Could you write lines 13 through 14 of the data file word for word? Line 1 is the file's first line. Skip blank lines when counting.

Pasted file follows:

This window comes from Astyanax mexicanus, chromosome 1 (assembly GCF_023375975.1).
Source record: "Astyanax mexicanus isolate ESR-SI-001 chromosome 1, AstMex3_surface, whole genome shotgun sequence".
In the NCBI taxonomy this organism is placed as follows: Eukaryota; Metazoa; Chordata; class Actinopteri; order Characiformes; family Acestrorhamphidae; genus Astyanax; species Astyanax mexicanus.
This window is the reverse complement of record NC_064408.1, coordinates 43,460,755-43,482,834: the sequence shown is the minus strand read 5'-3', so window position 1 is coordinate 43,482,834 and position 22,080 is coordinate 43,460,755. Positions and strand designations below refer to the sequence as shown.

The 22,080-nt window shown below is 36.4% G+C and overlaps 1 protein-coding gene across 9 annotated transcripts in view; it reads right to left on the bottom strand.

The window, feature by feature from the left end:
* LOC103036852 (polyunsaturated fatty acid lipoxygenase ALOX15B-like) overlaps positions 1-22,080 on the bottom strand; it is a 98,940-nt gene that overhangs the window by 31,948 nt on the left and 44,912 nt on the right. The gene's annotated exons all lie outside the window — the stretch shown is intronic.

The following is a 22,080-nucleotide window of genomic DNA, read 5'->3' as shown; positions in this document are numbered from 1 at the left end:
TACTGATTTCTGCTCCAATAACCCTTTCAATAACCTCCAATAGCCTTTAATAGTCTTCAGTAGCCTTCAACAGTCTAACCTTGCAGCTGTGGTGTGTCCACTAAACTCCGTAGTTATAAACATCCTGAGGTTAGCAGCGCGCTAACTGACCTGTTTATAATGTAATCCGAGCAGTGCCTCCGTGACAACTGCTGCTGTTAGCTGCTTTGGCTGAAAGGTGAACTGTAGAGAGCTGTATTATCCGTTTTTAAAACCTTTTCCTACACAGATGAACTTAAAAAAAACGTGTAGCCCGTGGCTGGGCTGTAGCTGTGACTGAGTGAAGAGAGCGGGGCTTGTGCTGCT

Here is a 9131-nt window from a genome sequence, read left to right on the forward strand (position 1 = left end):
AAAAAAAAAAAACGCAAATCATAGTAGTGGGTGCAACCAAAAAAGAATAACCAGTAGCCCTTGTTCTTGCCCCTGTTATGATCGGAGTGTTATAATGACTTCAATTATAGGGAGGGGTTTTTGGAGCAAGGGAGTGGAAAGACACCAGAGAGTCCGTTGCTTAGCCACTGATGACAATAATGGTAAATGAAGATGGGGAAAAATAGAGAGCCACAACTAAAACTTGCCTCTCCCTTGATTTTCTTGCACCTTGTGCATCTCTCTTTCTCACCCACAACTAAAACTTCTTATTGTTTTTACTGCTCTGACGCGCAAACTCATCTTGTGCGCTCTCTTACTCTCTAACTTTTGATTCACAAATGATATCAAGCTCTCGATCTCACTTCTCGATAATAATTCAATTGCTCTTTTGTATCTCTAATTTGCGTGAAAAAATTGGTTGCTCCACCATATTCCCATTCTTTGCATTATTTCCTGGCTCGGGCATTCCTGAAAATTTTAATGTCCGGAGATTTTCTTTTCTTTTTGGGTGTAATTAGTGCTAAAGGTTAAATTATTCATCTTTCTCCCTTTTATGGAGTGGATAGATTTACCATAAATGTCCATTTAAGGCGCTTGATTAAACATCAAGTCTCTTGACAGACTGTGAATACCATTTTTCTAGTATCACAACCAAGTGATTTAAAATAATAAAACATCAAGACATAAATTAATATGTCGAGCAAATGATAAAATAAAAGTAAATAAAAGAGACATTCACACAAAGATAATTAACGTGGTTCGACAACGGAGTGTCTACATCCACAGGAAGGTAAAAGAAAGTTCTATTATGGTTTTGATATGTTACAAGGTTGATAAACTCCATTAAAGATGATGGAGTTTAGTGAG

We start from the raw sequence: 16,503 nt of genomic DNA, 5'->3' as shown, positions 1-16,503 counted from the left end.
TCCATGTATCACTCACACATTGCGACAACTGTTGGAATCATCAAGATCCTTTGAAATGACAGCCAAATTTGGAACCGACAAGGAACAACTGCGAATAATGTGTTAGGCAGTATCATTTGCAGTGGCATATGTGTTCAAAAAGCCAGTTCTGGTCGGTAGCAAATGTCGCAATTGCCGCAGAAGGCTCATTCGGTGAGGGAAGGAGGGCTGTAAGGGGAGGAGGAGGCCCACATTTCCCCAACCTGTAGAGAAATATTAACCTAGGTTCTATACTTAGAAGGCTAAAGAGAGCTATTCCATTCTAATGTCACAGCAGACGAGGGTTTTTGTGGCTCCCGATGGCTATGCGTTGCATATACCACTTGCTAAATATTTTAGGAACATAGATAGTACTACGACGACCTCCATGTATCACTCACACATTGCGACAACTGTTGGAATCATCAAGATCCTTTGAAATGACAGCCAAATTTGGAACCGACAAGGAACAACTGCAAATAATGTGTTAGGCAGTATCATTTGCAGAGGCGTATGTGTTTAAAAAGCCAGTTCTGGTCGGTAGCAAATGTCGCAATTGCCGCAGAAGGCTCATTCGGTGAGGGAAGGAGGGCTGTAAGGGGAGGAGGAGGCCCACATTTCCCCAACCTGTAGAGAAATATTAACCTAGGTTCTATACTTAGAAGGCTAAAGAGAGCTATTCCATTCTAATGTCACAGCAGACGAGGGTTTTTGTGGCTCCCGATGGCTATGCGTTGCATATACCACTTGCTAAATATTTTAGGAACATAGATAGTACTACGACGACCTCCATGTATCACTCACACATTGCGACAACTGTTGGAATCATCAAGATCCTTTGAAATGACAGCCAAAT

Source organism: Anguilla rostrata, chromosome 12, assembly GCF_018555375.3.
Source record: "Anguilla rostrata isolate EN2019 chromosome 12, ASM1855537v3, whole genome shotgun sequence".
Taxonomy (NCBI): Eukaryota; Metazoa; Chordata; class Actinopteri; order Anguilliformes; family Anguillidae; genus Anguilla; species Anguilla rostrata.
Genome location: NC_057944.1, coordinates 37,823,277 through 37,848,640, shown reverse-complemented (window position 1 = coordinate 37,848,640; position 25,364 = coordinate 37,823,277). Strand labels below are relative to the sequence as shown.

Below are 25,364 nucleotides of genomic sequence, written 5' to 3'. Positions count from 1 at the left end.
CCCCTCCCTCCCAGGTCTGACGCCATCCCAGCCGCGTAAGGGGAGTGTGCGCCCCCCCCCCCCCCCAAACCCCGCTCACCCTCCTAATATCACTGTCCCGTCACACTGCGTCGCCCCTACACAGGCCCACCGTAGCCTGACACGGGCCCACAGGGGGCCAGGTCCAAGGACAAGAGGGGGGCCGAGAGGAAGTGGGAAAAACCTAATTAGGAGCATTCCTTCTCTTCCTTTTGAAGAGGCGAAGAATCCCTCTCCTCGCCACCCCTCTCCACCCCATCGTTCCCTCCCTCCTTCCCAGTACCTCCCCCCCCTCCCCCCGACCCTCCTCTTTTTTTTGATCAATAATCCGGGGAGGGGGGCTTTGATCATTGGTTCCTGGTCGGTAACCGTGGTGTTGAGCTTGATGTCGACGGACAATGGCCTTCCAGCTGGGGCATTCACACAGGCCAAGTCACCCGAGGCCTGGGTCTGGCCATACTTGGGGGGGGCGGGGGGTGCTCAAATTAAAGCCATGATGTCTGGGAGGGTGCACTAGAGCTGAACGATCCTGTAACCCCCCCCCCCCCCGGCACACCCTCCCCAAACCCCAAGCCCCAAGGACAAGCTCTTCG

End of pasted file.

TCCATGTATCACTCACACATTGCGACAACTGTTGGAATCATCAAGATCCTTTGAAATGACAGCCAAATTTGGAACCGACAAGGAACAACTGCGAATAATGTGTTAGGCAGTATCATTTGCAGTGGCATATGTGTTCAAAAAGCCAGTTCTGGTCGGTAGCAAATGTCGCAATTGCCGCAGAAGGCTCATTCGGTGAGGGAAGGAGGGCTGTAAGGGGAGGAGGAGGCCCACATTTCCCCAACCTGTAGAGAAATATTAACCTAGGTTCTATACTTAGAAGGCTAAAGAGAGCTATTCCATTCTAATGTCACAGCAGACGAGGGTTTTTGTGGCTCCCGATGGCTATGCGTTGCATATACCACTTGCTAAATATTTTAGGAACATAGATAGTACTACGACGACCTCCATGTATCACTCACACATTGCGACAACTGTTGGAATCATCAAGATCCTTTGAAATGACAGCCAAATTTGGAACCGACAAGGAACAACTGCAAATAATGTGTTAGGCAGTATCATTTGCAGAGGCGTATGTGTTTAAAAAGCCAGTTCTGGTCGGTAGCAAATGTCGCAATTGCCGCAGAAGGCTCATTCGGTGAGGGAAGGAGGGCTGTAAGGGGAGGAGGAGGCCCACATTTCCCCAACCTGTAGAGAAATATTAACCTAGGTTCTATACTTAGAAGGCTAAAGAGAGCTATTCCATTCTAATGTCACAGCAGACGAGGGTTTTTGTGGCTCCCGATGGCTATGCGTTGCATATACCACTTGCTAAATATTTTAGGAACATAGATAGTACTACGACGACCTCCATGTATCACTCACACATTGCGACAACTGTTGGAATCATCAAGATCCTTTGAAATGACAGCCAAAT

Source organism: Anguilla rostrata, chromosome 12, assembly GCF_018555375.3.